Occupation Duty: Nazi SS ‘Werwolf’ Guerrillas & German Civilian Resistance
Occupation Duty in Cologne for the 82nd lasted from April 18 – 25, 1945. It entailed searching its assigned sectors for enemy personnel, arms, ammunition, explosives, and attempts at sabotage. Camps were set up for Displaced Persons and PoWs. Total Prisoners of War arrested and detained in camps numbered 653 – most of these had changed into civilian clothing. Source : Author Unknown, “After-Action Report 82nd Airborne Division April 1945” p. 4 – 5.
It was a dangerous time being somewhat reminiscent of the occupation of Naples 18 months before in October 1943; primarily due to the potential for booby traps. However, this was worse since the enemy had not retreated, but was still present, active and able to perform subterfuge, and assassinations, in addition to planting fresh bombs.
Even prior to the occupation by the 82nd booby traps had been discovered, unfortunately in some cases after they had detonated. For instance on the night of 26/27 of March, 1945:
“…four enemy approached under cover of darkness and clubbed a driver in a division motor pool. The enemy then proceeded to booby-trap six vehicles, causing one of them to blow up.” Source: Winton (G-2), “Annex N0. 4 G-2 Periodic Report, No. 191” , April 6, 1945, p. 1
Numerous cases of attempted and successful sabotage were recorded by the 82nd Airborne. Two examples of incendiary sabotage had been discovered on April 8 by the 505 PIR:
“Two buildings set for incendiary destruction were located in the 3rd [Battalion] area on 08 April…The buildings were of normal wood frame construction, and adjacent to each other...One set-up consisted of approximately five (5) gals of German fuel product, the container set upon a block of TNT which was capped and fused and taped to a white phosphorous grenade. A fuse lighter was set on the TNT fuse, and a wire attached to the ring leading out of the building. A roll of primacord had been placed nearby...The other set-up had about (10) gals of fuel. The same type of explosive was wired to the side of the container, and a block of TNT, not fused, taped to a phosphorous grenade was on top of the container...All equipment, except the fuel, was American.” Source: Winton (G-2) & Katz (assistant G-2) “G-2 Periodic Report, No. 195” , April 10, 1945, pp. 2 –3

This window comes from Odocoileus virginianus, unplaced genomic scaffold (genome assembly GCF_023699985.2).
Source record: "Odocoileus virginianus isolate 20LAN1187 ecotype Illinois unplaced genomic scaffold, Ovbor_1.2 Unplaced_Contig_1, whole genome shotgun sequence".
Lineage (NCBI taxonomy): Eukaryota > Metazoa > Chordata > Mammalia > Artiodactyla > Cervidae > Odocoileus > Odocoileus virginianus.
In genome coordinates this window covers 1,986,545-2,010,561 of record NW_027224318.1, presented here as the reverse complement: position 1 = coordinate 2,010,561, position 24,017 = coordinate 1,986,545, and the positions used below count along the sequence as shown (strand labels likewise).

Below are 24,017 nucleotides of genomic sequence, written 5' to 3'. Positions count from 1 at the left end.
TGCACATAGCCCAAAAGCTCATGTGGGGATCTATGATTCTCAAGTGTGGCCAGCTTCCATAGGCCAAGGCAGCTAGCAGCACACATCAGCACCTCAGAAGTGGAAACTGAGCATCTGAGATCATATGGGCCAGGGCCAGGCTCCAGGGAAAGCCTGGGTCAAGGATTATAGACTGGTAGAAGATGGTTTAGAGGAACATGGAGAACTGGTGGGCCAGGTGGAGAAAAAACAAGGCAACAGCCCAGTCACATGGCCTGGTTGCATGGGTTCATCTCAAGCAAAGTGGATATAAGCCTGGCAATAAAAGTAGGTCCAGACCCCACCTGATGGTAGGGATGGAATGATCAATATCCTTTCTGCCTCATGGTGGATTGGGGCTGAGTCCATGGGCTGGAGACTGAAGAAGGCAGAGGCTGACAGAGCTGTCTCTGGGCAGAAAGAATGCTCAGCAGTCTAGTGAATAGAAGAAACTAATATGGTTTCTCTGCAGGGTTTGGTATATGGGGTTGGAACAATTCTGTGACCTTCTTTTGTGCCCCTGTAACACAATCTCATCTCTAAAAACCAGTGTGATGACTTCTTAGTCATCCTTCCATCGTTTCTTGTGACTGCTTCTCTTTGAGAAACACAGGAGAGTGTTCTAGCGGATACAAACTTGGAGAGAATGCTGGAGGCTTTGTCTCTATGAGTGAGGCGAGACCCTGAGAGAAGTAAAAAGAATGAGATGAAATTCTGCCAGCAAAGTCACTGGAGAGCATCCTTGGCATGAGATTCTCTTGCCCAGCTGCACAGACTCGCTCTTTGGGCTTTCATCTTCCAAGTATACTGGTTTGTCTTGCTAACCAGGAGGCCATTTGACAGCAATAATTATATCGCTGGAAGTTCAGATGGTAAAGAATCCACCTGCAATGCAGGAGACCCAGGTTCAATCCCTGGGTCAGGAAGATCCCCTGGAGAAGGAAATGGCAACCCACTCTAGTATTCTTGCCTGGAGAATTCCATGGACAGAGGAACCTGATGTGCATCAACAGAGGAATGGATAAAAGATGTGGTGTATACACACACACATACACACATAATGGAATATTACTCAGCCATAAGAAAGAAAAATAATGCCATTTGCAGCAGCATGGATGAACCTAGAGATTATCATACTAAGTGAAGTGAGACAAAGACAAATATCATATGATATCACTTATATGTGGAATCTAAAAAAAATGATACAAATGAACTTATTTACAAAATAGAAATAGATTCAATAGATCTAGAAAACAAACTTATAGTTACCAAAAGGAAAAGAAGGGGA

During the occupation, Company D of the 82nd’s attached 307th PIR Airborne Combat Engineers dealt with many acts of sabotage and their prevention:
“The company…found itself busy with deliberate acts of sabotage from persons still loyal to the cause, such as dealing with a fire at the railroad station in Lovenich which appeared to have been started deliberately and having to guard a large switch plant at Brauweiler from sabotage.” Source: Turnbull, P., “’I Maintain The Right’: The 307th Airborne Engineer Battalion in WWII”, 2005, p. 167.
German time bombs were also of concern due to the extensive damage and large scale loss of life they had incurred during past campaigns and the fact that they were being discovered in rear areas. One such device was the German 21-day clockwork delay igniter (J-Feder 504) pictured and described below:
Schematic of German Time Bomb Found on a Railroad Bridge Across the Rhine River. Source: Winton (G-2) “Annex No. 2 to G-2 Periodic Report, No. 197” , April 12, 1945, p. 2
Another act of sabotage was a booby trap with a signaling component intended to alert German troops to the presence of the trap. It was described in detail by a captured German 16th Parachute Regiment engineer who was concerned that it would be used in the Cologne area:
“When a house was booby trapped, a broom was left lying about near the entrance. No particular plan was followed: the broom could be either RIGHT or LEFT of the doorway or path, would NOT point in any particular direction, or be stuck in the ground, but would, whilst serving as a warning to German troops, give the impression to anyone else that it was there only by chance. The type of broom preferred was the besom type, i.e. a bundle of twigs at the end of a handle (witch’s broom!). If no such broom was available, a bundle of twigs would be tied together, like the bottom part of such a broom, or an ordinary long handled sweeping brush would be used.” Source: Winton (G-2) “Annex No. 2 to G-2 Periodic Report, No. 195” , April 10, 1945, p. 1